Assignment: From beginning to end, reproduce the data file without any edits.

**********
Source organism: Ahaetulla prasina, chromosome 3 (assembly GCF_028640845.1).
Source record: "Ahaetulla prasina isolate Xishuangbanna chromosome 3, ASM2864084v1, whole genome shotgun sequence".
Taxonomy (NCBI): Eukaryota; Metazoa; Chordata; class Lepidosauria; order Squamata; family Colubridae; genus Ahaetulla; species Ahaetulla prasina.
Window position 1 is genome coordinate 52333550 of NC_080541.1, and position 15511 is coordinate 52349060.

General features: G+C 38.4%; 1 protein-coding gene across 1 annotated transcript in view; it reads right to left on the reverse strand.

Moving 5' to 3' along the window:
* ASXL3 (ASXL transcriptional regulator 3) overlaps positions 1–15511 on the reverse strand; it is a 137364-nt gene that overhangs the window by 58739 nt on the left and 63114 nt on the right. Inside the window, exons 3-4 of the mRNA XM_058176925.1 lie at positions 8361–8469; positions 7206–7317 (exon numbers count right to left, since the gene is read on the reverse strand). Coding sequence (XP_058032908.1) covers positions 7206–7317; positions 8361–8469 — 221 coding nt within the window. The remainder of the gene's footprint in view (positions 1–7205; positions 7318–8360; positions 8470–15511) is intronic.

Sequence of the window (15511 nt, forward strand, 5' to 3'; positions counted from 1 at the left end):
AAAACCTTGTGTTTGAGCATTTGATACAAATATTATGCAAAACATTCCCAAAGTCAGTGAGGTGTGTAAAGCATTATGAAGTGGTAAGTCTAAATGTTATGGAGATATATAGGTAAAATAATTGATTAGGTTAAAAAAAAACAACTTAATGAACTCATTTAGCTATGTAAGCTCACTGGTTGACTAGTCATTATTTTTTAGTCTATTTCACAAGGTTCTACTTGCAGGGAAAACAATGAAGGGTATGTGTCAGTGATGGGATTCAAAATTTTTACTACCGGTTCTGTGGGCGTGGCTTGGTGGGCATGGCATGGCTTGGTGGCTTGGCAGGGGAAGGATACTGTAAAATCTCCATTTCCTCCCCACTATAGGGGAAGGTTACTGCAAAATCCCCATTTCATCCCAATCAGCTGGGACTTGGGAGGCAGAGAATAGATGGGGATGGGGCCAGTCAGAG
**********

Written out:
Source organism: Ahaetulla prasina, chromosome 3 (assembly GCF_028640845.1).
Source record: "Ahaetulla prasina isolate Xishuangbanna chromosome 3, ASM2864084v1, whole genome shotgun sequence".
Taxonomy (NCBI): Eukaryota; Metazoa; Chordata; class Lepidosauria; order Squamata; family Colubridae; genus Ahaetulla; species Ahaetulla prasina.
Window position 1 is genome coordinate 52333550 of NC_080541.1, and position 15511 is coordinate 52349060.

General features: G+C 38.4%; 1 protein-coding gene across 1 annotated transcript in view; it reads right to left on the reverse strand.

Moving 5' to 3' along the window:
* ASXL3 (ASXL transcriptional regulator 3) overlaps positions 1–15511 on the reverse strand; it is a 137364-nt gene that overhangs the window by 58739 nt on the left and 63114 nt on the right. Inside the window, exons 3-4 of the mRNA XM_058176925.1 lie at positions 8361–8469; positions 7206–7317 (exon numbers count right to left, since the gene is read on the reverse strand). Coding sequence (XP_058032908.1) covers positions 7206–7317; positions 8361–8469 — 221 coding nt within the window. The remainder of the gene's footprint in view (positions 1–7205; positions 7318–8360; positions 8470–15511) is intronic.

Sequence of the window (15511 nt, forward strand, 5' to 3'; positions counted from 1 at the left end):
AAAACCTTGTGTTTGAGCATTTGATACAAATATTATGCAAAACATTCCCAAAGTCAGTGAGGTGTGTAAAGCATTATGAAGTGGTAAGTCTAAATGTTATGGAGATATATAGGTAAAATAATTGATTAGGTTAAAAAAAAACAACTTAATGAACTCATTTAGCTATGTAAGCTCACTGGTTGACTAGTCATTATTTTTTAGTCTATTTCACAAGGTTCTACTTGCAGGGAAAACAATGAAGGGTATGTGTCAGTGATGGGATTCAAAATTTTTACTACCGGTTCTGTGGGCGTGGCTTGGTGGGCATGGCATGGCTTGGTGGCTTGGCAGGGGAAGGATACTGTAAAATCTCCATTTCCTCCCCACTATAGGGGAAGGTTACTGCAAAATCCCCATTTCATCCCAATCAGCTGGGACTTGGGAGGCAGAGAATAGATGGGGATGGGGCCAGTCAGAG